At the present time, social media activity does not count for a business academic.  Yet it has value.  When a B-school has an online celebrity emerge, then the question of what to do with the celebrity must be addressed.

Debit and credit – – David Albrecht

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I’m currently at the American Accounting Association annual meeting in the Washington metro area. A year ago (August 3, 2011), I wrote the following essay. To make it easier for this year’s attendees to read this message, I’m republishing it today.

I’m a throwback accounting professor, yet I use social media (not afraid to admit it). Social media helps me do my job.

A few months ago, I queried members of my LinkedIn network who are accounting professors (n=70). I already knew most of them didn’t blog, tweet, create videos, friend students or have FB pages. They admitted that they don’t actually use LinkedIn, either. Am I weird, or are they behind the curve?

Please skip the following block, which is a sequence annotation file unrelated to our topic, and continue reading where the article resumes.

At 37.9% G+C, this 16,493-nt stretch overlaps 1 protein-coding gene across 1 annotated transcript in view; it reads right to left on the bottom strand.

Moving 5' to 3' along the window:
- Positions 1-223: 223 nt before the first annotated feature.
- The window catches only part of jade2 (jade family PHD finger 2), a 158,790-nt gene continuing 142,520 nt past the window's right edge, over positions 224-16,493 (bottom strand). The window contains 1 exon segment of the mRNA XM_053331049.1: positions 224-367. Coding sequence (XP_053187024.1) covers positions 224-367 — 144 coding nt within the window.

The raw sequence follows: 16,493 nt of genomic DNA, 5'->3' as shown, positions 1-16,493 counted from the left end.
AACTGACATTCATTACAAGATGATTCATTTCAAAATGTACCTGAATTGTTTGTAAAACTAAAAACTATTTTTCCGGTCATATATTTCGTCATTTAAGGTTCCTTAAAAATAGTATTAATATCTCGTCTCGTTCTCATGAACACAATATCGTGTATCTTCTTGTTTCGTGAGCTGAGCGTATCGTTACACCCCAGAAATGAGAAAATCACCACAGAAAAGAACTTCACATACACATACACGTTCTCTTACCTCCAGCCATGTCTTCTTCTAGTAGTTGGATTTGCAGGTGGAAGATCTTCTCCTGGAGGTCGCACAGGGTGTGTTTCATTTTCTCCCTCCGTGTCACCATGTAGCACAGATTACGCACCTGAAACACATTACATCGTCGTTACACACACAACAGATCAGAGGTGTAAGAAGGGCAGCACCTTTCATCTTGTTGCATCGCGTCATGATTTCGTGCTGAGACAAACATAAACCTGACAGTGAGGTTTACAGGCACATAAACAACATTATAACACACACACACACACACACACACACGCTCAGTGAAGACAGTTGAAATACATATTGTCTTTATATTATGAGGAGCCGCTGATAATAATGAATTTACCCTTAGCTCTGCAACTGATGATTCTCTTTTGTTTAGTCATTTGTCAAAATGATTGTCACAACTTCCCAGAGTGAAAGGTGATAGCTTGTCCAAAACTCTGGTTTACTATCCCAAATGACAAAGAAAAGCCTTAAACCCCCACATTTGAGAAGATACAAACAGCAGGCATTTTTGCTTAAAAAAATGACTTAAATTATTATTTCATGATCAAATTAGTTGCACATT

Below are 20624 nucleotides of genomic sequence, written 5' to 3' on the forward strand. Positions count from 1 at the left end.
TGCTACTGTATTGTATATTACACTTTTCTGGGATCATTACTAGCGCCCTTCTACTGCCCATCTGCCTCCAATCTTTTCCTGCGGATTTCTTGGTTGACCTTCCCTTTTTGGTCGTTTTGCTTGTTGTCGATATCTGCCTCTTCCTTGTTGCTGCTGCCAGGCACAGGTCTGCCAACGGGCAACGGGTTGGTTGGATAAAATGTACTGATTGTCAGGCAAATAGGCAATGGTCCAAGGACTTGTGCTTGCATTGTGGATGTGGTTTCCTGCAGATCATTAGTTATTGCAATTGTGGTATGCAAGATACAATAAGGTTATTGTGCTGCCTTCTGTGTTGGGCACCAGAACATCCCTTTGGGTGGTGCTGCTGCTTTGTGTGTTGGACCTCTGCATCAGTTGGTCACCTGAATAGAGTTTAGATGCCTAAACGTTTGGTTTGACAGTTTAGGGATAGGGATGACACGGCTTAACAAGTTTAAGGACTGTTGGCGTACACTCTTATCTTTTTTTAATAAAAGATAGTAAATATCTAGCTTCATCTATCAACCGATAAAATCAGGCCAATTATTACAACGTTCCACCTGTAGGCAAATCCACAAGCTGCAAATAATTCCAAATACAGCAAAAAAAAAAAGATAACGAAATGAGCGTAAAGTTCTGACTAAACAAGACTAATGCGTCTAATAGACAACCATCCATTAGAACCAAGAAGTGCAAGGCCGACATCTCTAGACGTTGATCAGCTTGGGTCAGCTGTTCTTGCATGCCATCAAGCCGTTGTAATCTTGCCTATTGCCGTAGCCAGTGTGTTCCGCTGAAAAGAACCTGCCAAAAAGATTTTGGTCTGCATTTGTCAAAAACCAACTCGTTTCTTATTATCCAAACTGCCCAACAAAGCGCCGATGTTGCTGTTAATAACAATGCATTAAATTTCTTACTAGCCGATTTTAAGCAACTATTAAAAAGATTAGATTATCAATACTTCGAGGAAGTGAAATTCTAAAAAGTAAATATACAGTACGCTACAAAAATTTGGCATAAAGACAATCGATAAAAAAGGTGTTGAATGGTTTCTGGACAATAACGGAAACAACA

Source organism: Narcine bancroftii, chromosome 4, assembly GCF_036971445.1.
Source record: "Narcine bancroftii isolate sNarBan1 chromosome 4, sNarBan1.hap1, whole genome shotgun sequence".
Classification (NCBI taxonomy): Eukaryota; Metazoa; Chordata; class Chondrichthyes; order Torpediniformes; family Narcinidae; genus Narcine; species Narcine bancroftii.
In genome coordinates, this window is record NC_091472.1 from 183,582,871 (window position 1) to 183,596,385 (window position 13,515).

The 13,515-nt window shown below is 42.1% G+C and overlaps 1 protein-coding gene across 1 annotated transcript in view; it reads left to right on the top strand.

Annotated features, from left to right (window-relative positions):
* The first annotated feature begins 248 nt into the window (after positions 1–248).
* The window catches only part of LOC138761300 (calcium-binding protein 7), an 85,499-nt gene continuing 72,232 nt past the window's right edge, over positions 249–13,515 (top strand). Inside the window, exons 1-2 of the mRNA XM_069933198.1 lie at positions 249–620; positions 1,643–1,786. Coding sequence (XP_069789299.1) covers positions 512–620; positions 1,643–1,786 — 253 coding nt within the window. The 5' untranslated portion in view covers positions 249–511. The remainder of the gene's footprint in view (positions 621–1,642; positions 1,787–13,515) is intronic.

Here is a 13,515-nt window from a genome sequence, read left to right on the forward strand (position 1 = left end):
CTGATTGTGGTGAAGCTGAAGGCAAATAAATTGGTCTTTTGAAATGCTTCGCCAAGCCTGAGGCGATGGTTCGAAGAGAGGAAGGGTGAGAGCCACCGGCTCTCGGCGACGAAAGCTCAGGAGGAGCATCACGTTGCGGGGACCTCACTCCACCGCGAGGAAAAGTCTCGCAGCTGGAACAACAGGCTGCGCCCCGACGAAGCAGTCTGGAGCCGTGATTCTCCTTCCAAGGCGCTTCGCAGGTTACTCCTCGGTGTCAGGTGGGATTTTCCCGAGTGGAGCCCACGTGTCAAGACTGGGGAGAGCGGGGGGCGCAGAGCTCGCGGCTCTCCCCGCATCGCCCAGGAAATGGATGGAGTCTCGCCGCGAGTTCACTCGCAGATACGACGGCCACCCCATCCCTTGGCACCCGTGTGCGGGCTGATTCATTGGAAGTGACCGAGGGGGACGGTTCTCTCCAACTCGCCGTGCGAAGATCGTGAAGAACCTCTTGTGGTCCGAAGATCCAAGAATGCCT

Social media is a true force in the world today. People who participate in online social media sites have more and deeper relationships than those who do not. Social media adds to the quality of life. It has revolutionized marketing. It even has been used to foster revolt and topple governments. Some are arguing causality, using social media will help make a person more social. I’ve looked around, and the business world is using social media–both companies and business people. The professional world of accounting is also flocking to social media–both firms and individual accountants.

So, I don’t think I’m weird for using social media when my colleagues don’t. Here are seven reasons for professors to use social media (henceforth referred to as SM) and improve their professional effectiveness. (more…)

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Sometimes I get asked questions by media representatives.  The answers, naturally, are posted here.

Why?  Well, in academia a professor must publish, or perish.  Professors learn to write down everything and try to get it into print.

Should you be interested in my answers to these questions?  Probably not.  However, a writer for one publication was interested enough to inquire.

What is the most important issue currently facing the accounting profession?